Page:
I saw the last episode of THE FALL this week. The question about the treatment of women is something I've touched on before, and no doubt is an issue I'll talk about again. The finale left me with a different question.
I've been talking to people about mental health a lot this week. I won't go into details, because those people's stories are not mine to tell. Suffice to say I've had conversations with people who you could describe as being engaging and functional people, whilst struggling with serious personal health issues. People who are only ever one bad day away from not coming back.
Stephen Fry recently spoke out about an attempt to end his own life. He speaks the bleak truth that for many, it's not an issue of choice and not a matter of reason. To lift a quote from this Guardian piece, Fry said;
"There is no 'why,' It's not the right question. There's no reason. If there were a reason for it, you could reason someone out of it, and you could tell them why they shouldn't take their own life."That's bleak, and honest, and important.
And we're not just talking about suicide attempts here. I believe I'm right in saying that 1 in 3 of us -the wider 'us', the population- suffers from mental health conditions, either long term or short term. We're talking about depression, about bi-polar disorder, about anxiety, about stress. We're talking about schizophrenia. We're talking about everyone. We're talking about people who get up, get dressed and go to work, all the while coping with pain, despair and hopelessness that they work hard to keep from the rest of us. Some people want to go through it alone, some people are desperate for help.
In watching THE FALL I thought again of my disdain for serial killer fiction. A kind of fetish of the impossible. I can't speak to the quality of HANNIBAL, and I know it's been getting strong reviews, but the subject matter stopped me from developing any interest.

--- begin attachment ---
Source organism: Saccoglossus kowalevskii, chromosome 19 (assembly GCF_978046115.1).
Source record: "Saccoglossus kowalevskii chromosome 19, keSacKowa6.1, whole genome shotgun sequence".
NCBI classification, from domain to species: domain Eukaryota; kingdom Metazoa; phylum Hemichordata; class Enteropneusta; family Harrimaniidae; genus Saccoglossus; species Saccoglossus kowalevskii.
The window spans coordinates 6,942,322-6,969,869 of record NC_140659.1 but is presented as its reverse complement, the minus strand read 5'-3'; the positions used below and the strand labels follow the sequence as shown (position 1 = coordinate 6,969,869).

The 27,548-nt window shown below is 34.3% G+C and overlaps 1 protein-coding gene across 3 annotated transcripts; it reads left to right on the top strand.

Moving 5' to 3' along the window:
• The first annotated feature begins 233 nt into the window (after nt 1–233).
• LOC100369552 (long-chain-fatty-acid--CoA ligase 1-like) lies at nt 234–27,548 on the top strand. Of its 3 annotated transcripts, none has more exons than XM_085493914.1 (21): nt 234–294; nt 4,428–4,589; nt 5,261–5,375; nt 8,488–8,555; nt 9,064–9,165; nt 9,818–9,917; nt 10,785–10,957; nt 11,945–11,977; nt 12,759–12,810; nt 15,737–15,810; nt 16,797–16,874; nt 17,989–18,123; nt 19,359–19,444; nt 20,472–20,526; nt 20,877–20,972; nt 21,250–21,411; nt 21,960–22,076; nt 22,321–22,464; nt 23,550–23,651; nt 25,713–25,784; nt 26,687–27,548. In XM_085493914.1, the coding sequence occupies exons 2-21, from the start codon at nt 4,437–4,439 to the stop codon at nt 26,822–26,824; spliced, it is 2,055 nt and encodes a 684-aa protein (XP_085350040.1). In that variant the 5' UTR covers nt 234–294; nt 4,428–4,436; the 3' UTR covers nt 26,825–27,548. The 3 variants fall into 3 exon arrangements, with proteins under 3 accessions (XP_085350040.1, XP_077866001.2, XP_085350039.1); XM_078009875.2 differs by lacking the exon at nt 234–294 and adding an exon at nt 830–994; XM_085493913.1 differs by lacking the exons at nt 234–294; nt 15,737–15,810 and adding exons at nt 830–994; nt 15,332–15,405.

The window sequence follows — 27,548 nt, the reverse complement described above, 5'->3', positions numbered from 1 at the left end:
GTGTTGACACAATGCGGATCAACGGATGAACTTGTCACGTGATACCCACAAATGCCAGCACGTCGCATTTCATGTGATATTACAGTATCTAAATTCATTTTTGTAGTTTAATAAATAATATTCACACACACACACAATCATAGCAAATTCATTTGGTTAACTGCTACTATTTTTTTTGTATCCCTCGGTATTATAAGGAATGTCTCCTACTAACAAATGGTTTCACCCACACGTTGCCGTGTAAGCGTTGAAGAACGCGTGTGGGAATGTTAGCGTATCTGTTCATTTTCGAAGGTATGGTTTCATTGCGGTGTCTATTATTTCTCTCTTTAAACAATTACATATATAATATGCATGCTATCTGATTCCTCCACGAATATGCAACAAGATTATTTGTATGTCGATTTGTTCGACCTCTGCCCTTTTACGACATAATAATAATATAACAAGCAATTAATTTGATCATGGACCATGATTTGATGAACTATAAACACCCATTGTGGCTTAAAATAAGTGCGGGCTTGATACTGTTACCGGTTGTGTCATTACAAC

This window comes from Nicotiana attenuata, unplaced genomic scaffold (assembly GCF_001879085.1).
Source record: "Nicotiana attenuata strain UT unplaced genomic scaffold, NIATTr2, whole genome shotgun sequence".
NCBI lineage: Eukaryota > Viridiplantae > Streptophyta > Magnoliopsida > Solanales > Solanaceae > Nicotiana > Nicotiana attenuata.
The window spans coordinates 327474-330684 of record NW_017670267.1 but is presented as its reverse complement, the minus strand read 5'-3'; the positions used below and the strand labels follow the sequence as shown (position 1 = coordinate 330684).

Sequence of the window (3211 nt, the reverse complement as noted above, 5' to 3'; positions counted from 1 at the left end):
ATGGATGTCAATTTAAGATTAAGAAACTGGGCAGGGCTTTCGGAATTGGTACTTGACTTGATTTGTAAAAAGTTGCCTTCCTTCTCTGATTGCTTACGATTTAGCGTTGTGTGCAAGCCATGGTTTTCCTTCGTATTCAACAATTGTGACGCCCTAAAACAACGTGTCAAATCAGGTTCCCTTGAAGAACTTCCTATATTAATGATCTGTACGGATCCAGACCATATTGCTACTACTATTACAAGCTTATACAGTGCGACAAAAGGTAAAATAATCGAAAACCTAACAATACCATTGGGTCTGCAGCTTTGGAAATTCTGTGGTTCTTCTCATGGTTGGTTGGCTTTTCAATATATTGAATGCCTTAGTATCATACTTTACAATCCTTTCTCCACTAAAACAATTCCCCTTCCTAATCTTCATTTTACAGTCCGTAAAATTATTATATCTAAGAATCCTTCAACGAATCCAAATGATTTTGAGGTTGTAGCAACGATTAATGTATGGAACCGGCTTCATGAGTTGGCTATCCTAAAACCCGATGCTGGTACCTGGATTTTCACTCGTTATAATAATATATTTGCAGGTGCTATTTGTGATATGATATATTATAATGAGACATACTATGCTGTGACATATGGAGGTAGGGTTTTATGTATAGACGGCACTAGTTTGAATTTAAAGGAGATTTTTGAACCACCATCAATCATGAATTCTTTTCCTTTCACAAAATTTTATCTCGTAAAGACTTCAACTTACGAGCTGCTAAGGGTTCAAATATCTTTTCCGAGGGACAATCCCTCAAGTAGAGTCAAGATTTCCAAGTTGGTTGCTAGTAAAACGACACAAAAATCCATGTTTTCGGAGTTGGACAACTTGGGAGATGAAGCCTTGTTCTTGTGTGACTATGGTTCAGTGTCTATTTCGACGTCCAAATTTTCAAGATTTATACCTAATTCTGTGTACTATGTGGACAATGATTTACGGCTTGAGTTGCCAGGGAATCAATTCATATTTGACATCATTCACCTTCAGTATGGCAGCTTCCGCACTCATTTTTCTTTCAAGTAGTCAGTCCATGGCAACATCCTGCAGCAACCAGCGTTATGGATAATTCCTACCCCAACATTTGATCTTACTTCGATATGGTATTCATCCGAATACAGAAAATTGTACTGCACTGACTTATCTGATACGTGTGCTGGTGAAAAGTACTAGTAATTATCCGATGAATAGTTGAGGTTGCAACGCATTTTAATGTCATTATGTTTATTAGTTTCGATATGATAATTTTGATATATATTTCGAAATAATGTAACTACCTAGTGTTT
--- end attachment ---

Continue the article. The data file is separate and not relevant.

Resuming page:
We read and write about mental health issues in very narrow terms in our field. It's a gimmick. An excuse. We want some death and some interesting mayhem, and a way to get there is with these impossible magical characters that we create, and then we throw in a suggestion of childhood trauma as if that is "paying the taxes" of examining cause and effect.
We like sociopaths as long as they serve plots, we like addicts as short-hand for failure, and people with extreme temper problems are good for sudden bursts of action. We like the moody protagonist with a fractured psyche. We like the killer who can live double lives. We like the self-loathing copper who is trying hard to self destruct.
But do we ever put these simple toys to one side to have a serious conversation about mental health? It would seem to me that crime fiction is the place to do it. We write about poverty and despair. We write about loss, we write about violence and identity.
In writing about mental health in the form of the "crazy," and in the form of the magical plot devices, we tell ourselves we're pushing boundaries. We say we're holding up a mirror, and we're telling uncomfortable truths. I wonder if crime fiction is ignoring a larger uncomfortable truth. That we are ignoring the real stories, the real people.
The mean streets we pretend to walk down are ones filled with people who are struggling to hold on, day to day. Every third person, everyone who manages to be functional while still suffering. People whose stories deserve to be told and people who maybe need to occasionally be told they're not alone.
Do we do enough?